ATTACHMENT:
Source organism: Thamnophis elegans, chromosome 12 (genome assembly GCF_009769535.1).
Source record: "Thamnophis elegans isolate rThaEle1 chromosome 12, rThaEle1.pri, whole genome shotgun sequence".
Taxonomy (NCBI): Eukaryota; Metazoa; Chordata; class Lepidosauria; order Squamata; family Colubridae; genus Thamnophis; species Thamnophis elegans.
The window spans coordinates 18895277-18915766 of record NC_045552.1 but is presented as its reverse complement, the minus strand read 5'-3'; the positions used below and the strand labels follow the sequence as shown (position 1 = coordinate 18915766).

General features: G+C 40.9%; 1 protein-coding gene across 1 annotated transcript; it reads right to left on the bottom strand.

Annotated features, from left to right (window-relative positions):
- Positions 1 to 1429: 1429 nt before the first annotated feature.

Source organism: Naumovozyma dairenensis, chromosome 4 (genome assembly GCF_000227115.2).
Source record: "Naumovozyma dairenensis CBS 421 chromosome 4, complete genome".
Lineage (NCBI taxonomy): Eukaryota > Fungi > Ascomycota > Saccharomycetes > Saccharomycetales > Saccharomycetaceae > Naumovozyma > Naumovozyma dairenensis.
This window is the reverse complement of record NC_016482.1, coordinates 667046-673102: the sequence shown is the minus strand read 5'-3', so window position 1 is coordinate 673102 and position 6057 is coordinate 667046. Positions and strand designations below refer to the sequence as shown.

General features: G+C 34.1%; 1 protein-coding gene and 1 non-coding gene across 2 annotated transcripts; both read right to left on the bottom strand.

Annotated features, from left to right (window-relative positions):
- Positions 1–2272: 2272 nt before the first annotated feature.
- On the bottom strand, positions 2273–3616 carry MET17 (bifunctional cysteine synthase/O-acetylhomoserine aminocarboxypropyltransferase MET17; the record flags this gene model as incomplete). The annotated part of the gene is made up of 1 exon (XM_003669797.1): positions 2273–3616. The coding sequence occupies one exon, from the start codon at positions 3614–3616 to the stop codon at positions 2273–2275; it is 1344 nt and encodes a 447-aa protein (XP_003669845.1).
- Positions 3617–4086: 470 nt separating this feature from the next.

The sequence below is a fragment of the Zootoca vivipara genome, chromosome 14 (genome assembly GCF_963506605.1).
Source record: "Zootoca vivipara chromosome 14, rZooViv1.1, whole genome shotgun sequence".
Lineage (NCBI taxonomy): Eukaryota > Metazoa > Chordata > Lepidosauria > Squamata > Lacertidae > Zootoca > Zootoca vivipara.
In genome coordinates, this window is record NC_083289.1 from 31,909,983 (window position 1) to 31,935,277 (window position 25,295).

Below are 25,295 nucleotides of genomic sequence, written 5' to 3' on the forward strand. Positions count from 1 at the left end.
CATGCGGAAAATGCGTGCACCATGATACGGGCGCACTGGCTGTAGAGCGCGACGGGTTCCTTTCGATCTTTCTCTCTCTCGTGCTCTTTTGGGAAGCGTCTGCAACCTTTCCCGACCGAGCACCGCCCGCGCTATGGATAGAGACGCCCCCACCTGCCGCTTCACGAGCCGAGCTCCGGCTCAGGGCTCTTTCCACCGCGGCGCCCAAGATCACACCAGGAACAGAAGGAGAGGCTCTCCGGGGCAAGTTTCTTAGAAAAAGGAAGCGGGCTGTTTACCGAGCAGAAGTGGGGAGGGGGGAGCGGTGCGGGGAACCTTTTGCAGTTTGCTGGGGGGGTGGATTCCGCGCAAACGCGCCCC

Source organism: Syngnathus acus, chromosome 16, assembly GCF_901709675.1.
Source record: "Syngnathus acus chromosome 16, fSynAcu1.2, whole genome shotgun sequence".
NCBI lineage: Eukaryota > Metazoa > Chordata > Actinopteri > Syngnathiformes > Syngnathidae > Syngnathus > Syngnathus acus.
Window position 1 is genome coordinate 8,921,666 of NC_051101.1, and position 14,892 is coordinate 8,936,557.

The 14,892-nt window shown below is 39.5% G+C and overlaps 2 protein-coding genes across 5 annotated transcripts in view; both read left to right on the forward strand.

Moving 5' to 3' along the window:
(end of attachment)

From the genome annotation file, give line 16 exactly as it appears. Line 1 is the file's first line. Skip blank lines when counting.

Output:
- Positions 3617–4086: 470 nt separating this feature from the next.